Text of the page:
Researchers have linked a variant of the Pirrit adware for Mac OS X to an Israeli online marketing company called TargetingEdge that is still in stealth mode.
Amit Serper, lead Linux and Mac OS X researcher at Cybereason, said that script he wrote to remove the original version of Pirrit from compromised machines had recently stopped working, leading him to investigate what turned out to be a variant.
Pirrit is adware with many capabilities that teeter on the brink of having it classified as malware, including features that maintain persistence on machines and try to attain root access. It not only injects ads, but also hijacks traffic through a proxy server. The latest variant also seeks out and removes competitive adware.
The variant, however, may have been tossed together in a rush following Cybereason’s original research April exposed the adware’s nefarious side, Serper said.
Serper said that he was able to obtain the files for the variant and examine an archive called dit8.tgz that opened the door to exposing Pirrit’s authors.
“The variant’s creators made a crucial mistake that caused their entire operation to topple like a house of cards,” Serper wrote in a report published today. “The tar.gz archive format is a Posix format, which means that it also saves all of the file attributes (like owners and permissions) inside of the archive as they were on the computer that the archive was created on. So when I listed the files inside the archive, I could see the user name of the person who created the archive.”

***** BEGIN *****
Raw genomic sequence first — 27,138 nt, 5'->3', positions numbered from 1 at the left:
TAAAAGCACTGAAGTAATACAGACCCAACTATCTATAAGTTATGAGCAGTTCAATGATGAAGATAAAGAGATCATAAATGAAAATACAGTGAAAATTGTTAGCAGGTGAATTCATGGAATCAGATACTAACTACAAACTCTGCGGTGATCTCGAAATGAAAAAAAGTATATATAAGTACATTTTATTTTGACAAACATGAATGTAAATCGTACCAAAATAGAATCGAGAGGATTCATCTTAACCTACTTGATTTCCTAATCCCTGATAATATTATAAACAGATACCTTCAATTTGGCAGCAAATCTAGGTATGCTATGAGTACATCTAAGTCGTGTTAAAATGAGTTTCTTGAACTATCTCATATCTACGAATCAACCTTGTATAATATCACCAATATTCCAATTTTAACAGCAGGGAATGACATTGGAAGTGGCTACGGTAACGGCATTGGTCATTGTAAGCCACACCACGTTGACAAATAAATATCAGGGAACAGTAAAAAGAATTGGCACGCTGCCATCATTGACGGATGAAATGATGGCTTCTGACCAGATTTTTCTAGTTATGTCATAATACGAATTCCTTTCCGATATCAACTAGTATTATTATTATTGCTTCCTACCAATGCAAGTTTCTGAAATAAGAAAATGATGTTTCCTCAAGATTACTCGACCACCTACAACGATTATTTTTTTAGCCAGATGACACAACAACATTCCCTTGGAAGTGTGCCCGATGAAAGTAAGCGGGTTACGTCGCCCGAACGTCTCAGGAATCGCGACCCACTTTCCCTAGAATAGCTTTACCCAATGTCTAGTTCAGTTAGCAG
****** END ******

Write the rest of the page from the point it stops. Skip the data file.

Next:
Some Google searches and searches on LinkedIn led him to executives at TargetingEdge, which according to its LinkedIn profile offers a Mac-approved installer and facilitates the monetization of ad traffic. The company has ties to TLV Media, another Israeli ad targeting and monetization platform provider, and Feature Forward, which sells a video platform. The three companies share the same board of directors and some executives have worked at both places.
Serper said he has not been able to contact TargetedEdge. A request for comment from Threatpost to an email address on the company’s home page bounced back.
“This is a company that makes a product and their way of monetizing it is by selling ad space on people’s computers without the owner knowing it,” Serper told Threatpost.
Serper said Pirrit is spreading to computers worldwide, piggybacking on downloads for legitimate software where its creators removed the original installers and replaced them with an installer that includes software such as media players and the Pirrit adware.
Pirrit was, since 2014, primarily a Windows threat; the Mac OS X version, however has the potential for far more malicious activity, Serper said.
The original version of OSX.Pirrit Cybereason has found was signed with a valid Apple certificate, allowing it to install on systems without triggering alarms within security features built-in into OS X. The Mac version of Pirrit has also been written using the Qt Framework. For those reasons, Serper suspects, the adware was likely written by someone with a Linux background, rather than OS X.